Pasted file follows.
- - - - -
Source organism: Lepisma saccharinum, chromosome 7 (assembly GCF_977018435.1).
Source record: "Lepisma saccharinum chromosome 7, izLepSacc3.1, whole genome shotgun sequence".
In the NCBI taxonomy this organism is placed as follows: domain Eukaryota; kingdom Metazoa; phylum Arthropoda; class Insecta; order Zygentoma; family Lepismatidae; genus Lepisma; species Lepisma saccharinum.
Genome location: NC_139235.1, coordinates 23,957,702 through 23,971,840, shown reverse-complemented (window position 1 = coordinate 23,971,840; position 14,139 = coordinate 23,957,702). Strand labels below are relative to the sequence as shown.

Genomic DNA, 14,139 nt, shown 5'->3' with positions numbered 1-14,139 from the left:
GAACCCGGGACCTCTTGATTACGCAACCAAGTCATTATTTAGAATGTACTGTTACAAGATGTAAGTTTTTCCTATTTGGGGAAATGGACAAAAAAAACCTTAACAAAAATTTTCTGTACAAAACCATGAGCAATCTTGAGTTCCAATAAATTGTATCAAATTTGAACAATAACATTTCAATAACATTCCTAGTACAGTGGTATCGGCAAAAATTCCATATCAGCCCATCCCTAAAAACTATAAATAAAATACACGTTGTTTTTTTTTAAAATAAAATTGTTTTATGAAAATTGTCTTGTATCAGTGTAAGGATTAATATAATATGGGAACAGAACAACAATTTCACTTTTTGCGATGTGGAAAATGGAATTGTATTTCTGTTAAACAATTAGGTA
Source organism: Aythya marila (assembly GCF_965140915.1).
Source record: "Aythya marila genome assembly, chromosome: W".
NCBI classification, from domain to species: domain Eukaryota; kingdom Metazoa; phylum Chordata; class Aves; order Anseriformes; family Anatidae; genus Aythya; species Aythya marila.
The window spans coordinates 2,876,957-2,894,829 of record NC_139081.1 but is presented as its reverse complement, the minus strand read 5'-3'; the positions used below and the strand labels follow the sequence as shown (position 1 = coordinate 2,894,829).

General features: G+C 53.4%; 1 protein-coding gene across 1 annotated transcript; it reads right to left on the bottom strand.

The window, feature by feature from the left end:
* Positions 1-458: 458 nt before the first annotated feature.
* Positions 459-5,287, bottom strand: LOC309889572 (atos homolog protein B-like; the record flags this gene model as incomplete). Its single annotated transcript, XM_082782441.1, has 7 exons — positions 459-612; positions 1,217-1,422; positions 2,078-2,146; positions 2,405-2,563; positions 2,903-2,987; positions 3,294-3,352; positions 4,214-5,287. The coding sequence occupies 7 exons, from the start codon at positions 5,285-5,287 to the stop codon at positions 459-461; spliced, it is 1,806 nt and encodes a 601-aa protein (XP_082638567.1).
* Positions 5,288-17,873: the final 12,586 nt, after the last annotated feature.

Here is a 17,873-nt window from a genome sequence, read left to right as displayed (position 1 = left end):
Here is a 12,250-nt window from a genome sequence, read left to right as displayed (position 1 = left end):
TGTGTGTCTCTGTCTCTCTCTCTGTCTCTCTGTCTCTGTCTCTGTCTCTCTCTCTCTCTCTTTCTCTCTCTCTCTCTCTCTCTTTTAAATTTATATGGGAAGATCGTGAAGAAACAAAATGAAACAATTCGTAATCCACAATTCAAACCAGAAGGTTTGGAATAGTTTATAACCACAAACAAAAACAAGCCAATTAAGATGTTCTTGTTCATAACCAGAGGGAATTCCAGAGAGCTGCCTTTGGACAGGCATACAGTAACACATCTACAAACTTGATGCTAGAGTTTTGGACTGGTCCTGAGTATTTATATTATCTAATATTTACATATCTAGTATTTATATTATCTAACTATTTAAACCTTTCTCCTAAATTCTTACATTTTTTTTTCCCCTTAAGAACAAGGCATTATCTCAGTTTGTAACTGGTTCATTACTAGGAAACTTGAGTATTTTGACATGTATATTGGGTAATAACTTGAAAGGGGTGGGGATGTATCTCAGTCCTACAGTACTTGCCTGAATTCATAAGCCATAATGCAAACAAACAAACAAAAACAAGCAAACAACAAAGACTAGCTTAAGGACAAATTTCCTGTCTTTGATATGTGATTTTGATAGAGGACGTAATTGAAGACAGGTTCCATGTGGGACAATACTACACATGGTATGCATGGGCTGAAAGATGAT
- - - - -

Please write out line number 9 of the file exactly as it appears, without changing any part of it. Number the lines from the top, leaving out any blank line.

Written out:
NCBI classification, from domain to species: domain Eukaryota; kingdom Metazoa; phylum Chordata; class Aves; order Anseriformes; family Anatidae; genus Aythya; species Aythya marila.